What is Zero-Based Budgeting?
Zero Based Budgeting is a type of budgeting process where each expense item under consideration is evaluated from scratch for the new period and starts with zero and is taken only when its needs are fully justified.
It allows organizations to start with zero for each item in their budgeting list. So there was almost no chance of error if they consider the right factors.
The main benefit of this type of budgeting is that you don’t need to depend on any reference point to think over the budget of a particular item. For example, if you see that if you invest more money into your marketing department this year, you can because you are starting the budget from zero.
The main pitfall of this sort of budgeting is that every budgeting item becomes the direct result of whether it generates profits or not. For example, if the human resources department doesn’t make much profit for the last few years (since cost centers need more time to generate profits), it will get less funding for the next year.
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Why zero-based budgeting concept?
There are a few reasons for which this budgeting works well. They are –
- Systematic analysis is mandatory: Before ensuring which department or unit will get the funding, this budgeting encourages careful analysis of why the funding is required. If the manager can’t give enough reasons to approve funding, there will be no funding available for that particular unit, which comes down to the next reason for choosing zero-based budgeting over traditional budgeting.
- Ensures cost-effectiveness: One of the most important reasons for which zero-based budgeting is practiced is because it saves a lot of cost upfront. Let’s say that you, as a manager, sees that one of the departments (let’s say accounting) isn’t doing well. The employees in the accounting department are performing poorly, and their work isn’t adding value to the profit generation of the company. In this scenario, you can do two things. First, you can put the employees of accounting into other job roles, which will help them appreciate their talent and abilities, plus you can outsource the whole accounting department from next year. Since you’re starting from zero, there will be almost no downside until you sit again next year to re-evaluate your decision.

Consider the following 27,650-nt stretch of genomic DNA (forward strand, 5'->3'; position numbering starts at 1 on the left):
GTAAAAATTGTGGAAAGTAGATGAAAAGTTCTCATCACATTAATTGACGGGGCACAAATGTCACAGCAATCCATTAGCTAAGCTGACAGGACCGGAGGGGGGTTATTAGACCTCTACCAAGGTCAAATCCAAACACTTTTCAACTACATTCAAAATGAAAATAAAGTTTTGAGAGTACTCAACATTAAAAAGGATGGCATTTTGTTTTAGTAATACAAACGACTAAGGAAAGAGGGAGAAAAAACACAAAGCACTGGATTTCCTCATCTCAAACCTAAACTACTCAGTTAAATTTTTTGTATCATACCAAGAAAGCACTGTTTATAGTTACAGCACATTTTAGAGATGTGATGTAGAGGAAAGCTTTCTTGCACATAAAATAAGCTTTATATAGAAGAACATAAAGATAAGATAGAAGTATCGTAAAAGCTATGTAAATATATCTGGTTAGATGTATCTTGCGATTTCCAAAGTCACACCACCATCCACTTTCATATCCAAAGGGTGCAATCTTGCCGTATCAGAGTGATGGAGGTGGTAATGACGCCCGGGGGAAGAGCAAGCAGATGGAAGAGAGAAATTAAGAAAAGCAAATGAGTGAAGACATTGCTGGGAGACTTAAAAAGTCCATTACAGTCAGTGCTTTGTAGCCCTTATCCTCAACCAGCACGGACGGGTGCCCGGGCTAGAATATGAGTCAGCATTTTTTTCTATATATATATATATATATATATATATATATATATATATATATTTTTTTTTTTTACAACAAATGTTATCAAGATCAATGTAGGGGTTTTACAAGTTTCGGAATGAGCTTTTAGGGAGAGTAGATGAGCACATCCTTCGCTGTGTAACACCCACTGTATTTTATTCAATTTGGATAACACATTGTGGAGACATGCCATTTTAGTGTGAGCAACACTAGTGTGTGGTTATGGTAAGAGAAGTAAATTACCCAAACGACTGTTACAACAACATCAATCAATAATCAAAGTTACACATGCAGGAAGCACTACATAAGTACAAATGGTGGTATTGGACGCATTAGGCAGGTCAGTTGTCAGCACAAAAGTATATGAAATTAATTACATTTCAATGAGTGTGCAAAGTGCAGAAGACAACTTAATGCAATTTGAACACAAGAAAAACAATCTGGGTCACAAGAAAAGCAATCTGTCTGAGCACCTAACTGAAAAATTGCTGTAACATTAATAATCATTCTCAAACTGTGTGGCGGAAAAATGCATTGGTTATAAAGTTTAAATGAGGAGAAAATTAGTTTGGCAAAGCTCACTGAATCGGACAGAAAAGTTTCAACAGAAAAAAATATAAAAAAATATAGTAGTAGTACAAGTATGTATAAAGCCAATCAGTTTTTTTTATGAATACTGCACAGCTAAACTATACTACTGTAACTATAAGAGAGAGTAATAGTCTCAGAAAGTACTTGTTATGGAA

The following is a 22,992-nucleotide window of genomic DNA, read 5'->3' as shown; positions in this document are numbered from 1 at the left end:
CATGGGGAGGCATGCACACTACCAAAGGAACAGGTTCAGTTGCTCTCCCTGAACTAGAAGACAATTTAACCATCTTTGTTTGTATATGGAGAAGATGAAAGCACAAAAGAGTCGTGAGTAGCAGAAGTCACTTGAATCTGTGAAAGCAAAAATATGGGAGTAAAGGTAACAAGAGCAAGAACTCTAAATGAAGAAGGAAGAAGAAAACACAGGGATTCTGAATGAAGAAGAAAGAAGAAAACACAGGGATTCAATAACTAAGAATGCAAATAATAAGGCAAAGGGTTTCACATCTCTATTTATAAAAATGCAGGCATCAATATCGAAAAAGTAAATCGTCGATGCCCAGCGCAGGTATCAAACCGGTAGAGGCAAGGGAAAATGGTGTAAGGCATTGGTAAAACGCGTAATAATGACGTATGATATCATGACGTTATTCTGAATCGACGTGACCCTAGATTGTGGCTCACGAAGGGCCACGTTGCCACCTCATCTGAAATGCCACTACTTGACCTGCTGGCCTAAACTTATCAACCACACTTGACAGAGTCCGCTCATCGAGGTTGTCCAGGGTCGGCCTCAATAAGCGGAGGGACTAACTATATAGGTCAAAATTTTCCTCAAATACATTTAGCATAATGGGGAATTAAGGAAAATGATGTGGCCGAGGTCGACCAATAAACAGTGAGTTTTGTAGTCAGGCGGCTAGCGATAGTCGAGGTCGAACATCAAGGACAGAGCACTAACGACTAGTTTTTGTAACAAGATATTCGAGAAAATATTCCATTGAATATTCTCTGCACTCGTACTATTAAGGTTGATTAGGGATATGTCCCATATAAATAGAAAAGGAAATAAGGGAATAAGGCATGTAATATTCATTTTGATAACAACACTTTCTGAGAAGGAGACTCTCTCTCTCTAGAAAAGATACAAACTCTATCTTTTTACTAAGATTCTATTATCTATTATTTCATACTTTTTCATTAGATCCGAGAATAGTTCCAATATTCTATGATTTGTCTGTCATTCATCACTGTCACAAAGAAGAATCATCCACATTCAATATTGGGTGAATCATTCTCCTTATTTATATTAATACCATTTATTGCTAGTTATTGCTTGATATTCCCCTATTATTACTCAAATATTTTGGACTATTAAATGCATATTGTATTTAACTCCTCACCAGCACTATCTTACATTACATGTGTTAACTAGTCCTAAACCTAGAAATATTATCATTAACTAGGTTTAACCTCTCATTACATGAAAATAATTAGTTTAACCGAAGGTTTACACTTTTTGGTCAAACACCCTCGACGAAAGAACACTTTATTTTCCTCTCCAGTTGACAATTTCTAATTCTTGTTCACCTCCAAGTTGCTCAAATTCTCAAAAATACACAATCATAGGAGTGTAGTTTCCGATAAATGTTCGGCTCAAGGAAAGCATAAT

- It bases on decisions over routine: In traditional budgeting, most of the activities are routine. But in zero-based budgeting, decision triumphs over routine, things are questioned, approaches are analyzed, and things were redone. As a result, there’s no room for habituation or wastage of time, money, effort. And the management also feels more in control because decision matters more than routine in this budgeting.
- Profit center: This budgeting prioritizes profits over expenses. That’s why the preference is given to departments or units which generate direct or indirect profits. As a result, businesses can get funding to create more revenues and profits.
- Very detailed: Details can save a business. This approach also reduces errors and helps a business look deeply into its processes. As a result, inefficiencies are taken care of, and business becomes very effective.
- It’s strategic: Since a business aims to grow, get more clients, and serve more customers, it helps to become strategic. This type of budgeting allows the business to be strategic in their approach and only expend the amount they need to grow. As a result, spending would have a direction and would become a means for a business to achieve something worthwhile.
- It’s situational: It doesn’t encourage the practitioner to follow any rules/regulations. It is done with an end in mind and for achieving a purpose, i.e., maximizing the wealth of a business.
There are a couple of demerits which we should point out –
- No focus on cost centers: Since cost centers don’t help in generating immediate profits, this budgeting doesn’t encourage funding them. And that is a downside because cost centers are responsible for the long-term health and profits of a company. If they aren’t nurtured well, the whole company will get affected at the end of the day.
- Too complex: It needs detailed attention and analysis. That’s why it’s become a complicated job for managers. However, this method pays off.
This article has been a guide to what is Zero-Based Budgeting, its concepts with examples. Here we also discuss the advantages and disadvantages of zero-based budgeting. You may have a look at the following articles to learn more about Budgeting –